David Edgar's Arthur & George is a stage play based on Julian Barnes’ Booker Prize-nominated novel of the same name (first published in 2005), itself based on a real-life case in which Sir Arthur Conan Doyle (the creator of fictional detective Sherlock Holmes) found himself playing detective. The play takes the form of a detective thriller that raises questions about guilt and innocence, identity, nationality and race. It was first performed at the Birmingham Repertory Theatre on 19 March 2010 in a coproduction with Nottingham Playhouse.

In 1903, Birmingham solicitor George Edalji was found guilty of a series of brutal attacks on farm animals, known as the Great Wyrley Outrages. He was sentenced to seven years’ imprisonment with hard labour. Desperate to prove his innocence, he recruited Sir Arthur Conan Doyle, creator of the world famous detective Sherlock Holmes, to help solve his mysterious case and win him a pardon.

Edgar restructures Barnes's story. He starts with a meeting between Conan Doyle and Edalji that took place after the latter's prison sentence had been commuted, although his conviction remained intact. Through flashbacks, we learn the details of the case: how Edalji, his Parsee-born vicar father and his Scottish mother had been subjected to a campaign of sustained intimidation. We also learn how the sober, industrious Edalji had been accused of being part of the Great Wyrley gang that brutalised local cattle, and of being the source of the poison-pen letters to his own family. Conan Doyle determines to clear Edalji's name and, assuming the mantle of Sherlock Holmes, uncover the true culprits.

The Birmingham Repertory Theatre production was directed by Rachel Kavanaugh and designed by Ruari Murchison, with Adrian Lukis as Arthur and Chris Nayak as George. Other members of the cast were Richard Attlee, William Beck, Simon Coates, Daniel Crowder, Kirsty Hoiles and Anneika Rose.

The production subsequently transferred to Nottingham Playhouse, with performances there from 22 April 2010.

A movement in late 19th-century drama that aimed to replace the artificial romantic style with accurate depictions of ordinary people in plausible situations. In attempting to create a perfect illusion of reality, playwrights and directors rejected dramatic conventions that had existed since the beginnings of drama. Euripides had taken a tentative step towards realism in the 5th century BC but in later European theatre ordinary people speaking colloquially had only appeared in comedy or farce; even in such plays no attempt was made to create realistic sets or scenery. The 19th-century realist movement revolutionized contemporary theatre in every aspect, from scenery, to styles of acting, from dialogue to make-up. The first moves towards modern realism were made in 16th-century Italy with the introduction of perspective scenery. By the mid 19th century realistic gas lamps had exposed the unnatural appearance of canvas backdrops; the realistic box set with three walls and furnishings was subsequently popularized by the US director and playwright David Belasco. The Victorians also pioneered mechanical devices that were capable of producing convincing scenic illusions and sensational effects, such as fires and train crashes. In the 18th century David Garrick initiated the use of historically accurate costumes and sets, a trend that was followed by directors including Sir Henry Irving and Sir Herbert Beerbohm Tree. Despite these developments, it was not until the end of the 19th century that the drama began to emulate the serious treatment of contemporary themes achieved in the novel. The move away from melodrama and stilted dialogue to “the plain truthful language of reality” was led by Henrik Ibsen, who is often called the father of modern realism. Ibsen also broke with convention by taking the everyday lives of his middle-class audience as subject matter for serious drama. In this he was followed by the Russians Chekhov and Gorki: while the former explored the ennui of outwardly uneventful middle-class lives, the latter depicted the drudgery and suffering of the poorest classes. The first serious steps to codify realism in acting were made by Konstantin Stanislavsky for productions at the Moscow Art Theatre. Before his production of Gorki’s The Lower Depths (1902), Stanislavsky sent his actors into the Moscow slums to prepare for their roles as beggars. This technique was later developed and systematized by Lee Strasberg as the method. Other playwrights to contribute to the realist movement included T. W. Robertson, Henry Arthur Jones, Harley Granville-Barker, and George Bernard Shaw in Britain, Eugene O’Neill in America, Victorien Sardou and Augustin Eugène Scribe in France, and Gerhart Hauptmann in Germany.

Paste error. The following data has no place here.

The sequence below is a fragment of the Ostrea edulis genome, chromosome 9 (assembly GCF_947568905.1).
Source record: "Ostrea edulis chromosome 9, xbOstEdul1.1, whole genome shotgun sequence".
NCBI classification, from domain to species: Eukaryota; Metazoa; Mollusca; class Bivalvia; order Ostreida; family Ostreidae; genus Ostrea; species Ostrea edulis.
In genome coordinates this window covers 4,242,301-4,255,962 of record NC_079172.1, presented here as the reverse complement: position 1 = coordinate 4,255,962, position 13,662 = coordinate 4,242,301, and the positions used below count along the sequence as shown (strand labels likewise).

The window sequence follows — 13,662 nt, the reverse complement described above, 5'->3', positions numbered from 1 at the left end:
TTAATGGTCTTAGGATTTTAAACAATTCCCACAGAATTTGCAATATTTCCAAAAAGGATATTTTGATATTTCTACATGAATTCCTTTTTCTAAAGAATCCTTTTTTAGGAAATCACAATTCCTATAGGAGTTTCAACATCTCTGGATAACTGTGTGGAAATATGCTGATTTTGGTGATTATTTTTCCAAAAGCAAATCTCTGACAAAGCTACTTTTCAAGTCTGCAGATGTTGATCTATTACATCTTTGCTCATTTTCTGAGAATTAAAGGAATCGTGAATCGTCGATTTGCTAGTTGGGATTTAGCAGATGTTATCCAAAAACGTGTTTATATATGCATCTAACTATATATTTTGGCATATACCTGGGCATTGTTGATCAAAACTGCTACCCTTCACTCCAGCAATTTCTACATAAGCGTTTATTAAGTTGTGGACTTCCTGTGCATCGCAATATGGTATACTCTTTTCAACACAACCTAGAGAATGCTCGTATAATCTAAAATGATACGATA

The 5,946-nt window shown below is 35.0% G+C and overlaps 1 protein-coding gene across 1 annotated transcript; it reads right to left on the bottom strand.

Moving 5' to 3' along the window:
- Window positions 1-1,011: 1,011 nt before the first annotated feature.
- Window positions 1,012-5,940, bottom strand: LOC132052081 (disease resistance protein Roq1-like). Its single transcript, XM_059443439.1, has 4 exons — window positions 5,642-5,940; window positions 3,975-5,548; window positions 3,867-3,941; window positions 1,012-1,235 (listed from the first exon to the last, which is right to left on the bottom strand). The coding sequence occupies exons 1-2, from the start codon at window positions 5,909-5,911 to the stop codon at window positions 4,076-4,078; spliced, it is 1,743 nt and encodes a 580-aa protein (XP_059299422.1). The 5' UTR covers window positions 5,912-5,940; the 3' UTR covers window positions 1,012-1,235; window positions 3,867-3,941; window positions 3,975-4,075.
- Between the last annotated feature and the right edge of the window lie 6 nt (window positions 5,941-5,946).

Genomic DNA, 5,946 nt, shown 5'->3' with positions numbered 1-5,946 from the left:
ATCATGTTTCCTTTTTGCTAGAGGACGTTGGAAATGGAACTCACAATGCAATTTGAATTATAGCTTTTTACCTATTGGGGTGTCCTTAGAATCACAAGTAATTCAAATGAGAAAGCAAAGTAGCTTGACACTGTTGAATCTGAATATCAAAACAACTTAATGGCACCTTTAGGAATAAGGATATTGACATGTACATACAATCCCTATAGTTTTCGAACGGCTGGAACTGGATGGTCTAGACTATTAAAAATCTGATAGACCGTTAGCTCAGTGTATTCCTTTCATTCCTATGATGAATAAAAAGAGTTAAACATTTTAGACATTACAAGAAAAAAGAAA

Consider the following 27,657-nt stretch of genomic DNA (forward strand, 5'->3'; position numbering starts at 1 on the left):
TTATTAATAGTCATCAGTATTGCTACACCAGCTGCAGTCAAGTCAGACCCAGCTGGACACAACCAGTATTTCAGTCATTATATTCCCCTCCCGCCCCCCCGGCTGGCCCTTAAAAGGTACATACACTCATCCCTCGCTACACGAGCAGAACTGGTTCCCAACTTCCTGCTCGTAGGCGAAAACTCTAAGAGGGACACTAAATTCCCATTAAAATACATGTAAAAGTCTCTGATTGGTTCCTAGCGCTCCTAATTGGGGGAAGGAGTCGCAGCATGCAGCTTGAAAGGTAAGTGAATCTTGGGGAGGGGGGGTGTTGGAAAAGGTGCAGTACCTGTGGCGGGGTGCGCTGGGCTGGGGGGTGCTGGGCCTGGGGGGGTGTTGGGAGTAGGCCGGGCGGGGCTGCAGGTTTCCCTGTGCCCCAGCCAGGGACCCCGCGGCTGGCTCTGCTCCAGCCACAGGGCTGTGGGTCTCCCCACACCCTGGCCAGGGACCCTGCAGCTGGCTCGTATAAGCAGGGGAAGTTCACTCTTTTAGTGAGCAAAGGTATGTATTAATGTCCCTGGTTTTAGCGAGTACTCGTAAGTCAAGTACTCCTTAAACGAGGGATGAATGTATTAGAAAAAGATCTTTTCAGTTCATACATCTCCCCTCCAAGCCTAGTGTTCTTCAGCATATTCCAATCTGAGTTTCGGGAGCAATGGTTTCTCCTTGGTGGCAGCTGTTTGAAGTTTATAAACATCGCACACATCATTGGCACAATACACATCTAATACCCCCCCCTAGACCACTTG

from Jonathan Law, ed., The Methuen Drama Dictionary of the Theatre (London, 2011).